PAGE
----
When South Africa’s highest court gave its historic ruling that cannabis was to be decriminalized for personal use and cultivation, people began cheering and chanting in the public gallery. Though South African leadership has been opposed to cannabis, seeing it as harmful, the vote to decrim was unanimous.
Attorney Gareth Prince is the man who led the campaign to lift the ban on cannabis for religious use, which then led to the decision by the Constitutional Court of South Africa to decriminalize marijuana for private consumption and even cultivation. Prince believes cannabis should be taxed and regulated like alcohol.
When asked during a BBC broadcast if it was his Rastafari practice that led to his activism, he had this to say:
Rastafari is indeed my way of life, but us using cannabis is much wider and larger than us smoking cannabis. We are saying that cannabis is a very valuable natural resource for the people of South Africa and that we should be using that resource to advance the causes and the desires of our people. Cannabis has the ability to do that and we are saying there is absolutely no reason why governments should not be using this valuable resource.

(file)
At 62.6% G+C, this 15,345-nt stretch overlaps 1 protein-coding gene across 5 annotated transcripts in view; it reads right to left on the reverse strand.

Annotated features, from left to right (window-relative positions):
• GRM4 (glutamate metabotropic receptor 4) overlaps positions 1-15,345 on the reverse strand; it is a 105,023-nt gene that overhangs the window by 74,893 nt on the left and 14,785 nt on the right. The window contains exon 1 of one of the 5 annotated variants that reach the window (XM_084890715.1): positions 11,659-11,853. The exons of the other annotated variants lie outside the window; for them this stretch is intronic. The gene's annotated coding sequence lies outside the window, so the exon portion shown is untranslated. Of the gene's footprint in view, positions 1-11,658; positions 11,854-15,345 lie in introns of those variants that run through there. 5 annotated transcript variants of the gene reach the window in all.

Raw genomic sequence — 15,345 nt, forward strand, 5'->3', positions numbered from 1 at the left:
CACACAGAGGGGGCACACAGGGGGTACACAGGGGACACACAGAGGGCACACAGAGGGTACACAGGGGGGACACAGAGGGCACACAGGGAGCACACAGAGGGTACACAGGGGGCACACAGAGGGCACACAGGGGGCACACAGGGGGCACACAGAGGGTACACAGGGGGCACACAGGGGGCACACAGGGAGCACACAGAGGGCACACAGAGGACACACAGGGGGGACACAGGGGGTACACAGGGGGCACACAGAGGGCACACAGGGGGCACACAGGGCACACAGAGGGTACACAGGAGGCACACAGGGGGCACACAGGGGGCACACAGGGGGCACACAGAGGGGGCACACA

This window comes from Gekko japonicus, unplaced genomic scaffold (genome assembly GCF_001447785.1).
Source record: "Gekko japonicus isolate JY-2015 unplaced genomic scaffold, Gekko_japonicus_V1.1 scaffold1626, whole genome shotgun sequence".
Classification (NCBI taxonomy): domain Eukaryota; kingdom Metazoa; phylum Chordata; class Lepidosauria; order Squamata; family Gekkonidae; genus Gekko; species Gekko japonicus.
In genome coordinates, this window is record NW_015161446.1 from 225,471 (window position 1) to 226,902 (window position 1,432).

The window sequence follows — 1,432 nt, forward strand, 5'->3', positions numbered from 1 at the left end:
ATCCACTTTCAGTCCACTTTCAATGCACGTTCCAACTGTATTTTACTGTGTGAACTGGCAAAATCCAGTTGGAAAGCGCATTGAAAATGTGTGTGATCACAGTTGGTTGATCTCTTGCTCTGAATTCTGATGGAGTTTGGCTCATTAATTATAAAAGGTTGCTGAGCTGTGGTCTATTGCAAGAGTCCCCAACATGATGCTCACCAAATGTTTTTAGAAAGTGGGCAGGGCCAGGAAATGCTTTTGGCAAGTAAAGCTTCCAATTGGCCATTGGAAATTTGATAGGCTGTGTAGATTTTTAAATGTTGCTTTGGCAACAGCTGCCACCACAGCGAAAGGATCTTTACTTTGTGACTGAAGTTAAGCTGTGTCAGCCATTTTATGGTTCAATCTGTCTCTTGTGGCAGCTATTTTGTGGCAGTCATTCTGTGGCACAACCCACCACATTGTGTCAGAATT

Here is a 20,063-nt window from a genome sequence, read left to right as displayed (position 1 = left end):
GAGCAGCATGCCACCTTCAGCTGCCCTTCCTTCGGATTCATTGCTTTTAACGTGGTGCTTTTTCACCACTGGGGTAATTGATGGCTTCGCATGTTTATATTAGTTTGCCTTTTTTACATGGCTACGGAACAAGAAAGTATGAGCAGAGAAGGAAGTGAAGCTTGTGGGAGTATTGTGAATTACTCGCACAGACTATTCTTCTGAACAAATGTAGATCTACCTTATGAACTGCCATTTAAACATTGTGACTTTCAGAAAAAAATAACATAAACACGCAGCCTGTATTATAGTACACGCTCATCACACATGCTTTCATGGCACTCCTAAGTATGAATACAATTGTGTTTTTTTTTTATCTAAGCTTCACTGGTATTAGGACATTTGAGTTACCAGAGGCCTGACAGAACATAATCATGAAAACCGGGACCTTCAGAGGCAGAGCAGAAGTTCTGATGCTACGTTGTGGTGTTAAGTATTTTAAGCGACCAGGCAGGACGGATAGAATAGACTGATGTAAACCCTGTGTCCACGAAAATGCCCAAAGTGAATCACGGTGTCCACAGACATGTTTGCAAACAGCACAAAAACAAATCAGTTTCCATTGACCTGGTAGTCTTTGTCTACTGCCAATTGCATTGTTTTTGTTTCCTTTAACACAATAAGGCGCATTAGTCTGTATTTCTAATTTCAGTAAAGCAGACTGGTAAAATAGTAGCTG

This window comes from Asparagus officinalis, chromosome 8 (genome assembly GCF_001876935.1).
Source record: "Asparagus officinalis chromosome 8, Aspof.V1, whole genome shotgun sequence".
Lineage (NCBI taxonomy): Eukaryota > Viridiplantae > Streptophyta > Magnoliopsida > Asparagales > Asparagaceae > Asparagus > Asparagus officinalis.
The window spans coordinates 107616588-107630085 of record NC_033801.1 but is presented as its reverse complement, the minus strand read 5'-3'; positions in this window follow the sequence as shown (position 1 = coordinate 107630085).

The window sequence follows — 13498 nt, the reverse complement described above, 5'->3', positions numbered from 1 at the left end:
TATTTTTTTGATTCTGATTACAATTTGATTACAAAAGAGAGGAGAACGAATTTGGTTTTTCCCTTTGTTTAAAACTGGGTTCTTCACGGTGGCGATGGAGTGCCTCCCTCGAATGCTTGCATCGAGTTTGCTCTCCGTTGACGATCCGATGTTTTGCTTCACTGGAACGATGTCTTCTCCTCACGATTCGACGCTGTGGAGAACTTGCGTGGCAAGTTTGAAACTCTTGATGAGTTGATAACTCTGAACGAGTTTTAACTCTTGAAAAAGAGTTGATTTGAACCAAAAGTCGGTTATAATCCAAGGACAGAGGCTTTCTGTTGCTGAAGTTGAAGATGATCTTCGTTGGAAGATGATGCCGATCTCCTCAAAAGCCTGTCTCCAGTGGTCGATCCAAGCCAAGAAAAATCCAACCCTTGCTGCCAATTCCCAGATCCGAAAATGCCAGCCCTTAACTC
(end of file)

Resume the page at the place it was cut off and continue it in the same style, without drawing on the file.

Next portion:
The highest court in South Africa has now said that an adult can grow cannabis as long as it’s for personal use and grown in private. It also says that right to privacy “extends beyond the boundaries of a home.” In an unusual twist, they gave police officers the power to decide if the amount of cannabis in a person’s possession is for personal use or for dealing.
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Public use, selling the herb, or otherwise supplying it are still illegal in South Africa, where cannabis is known as “dagga.” Jeremy Acton is the head of the Dagga Party, which campaigns for the use of marijuana. He said that he thought the ruling didn’t go far enough and should have legalized carrying cannabis in public as well.
Still, South Africa’s brave new move is big news on the world stage, as more countries change their policies on cannabis, which has been realized as a medicinal, religious, fibrous, recreational plant of all trades. Though quantities of how much can be possessed or grown at a time were not included in the ruling, this makes South Africa the third country in Africa to implement cannabis-friendly laws, with Zimbabwe and Lesotho having medical marijuana laws in place already.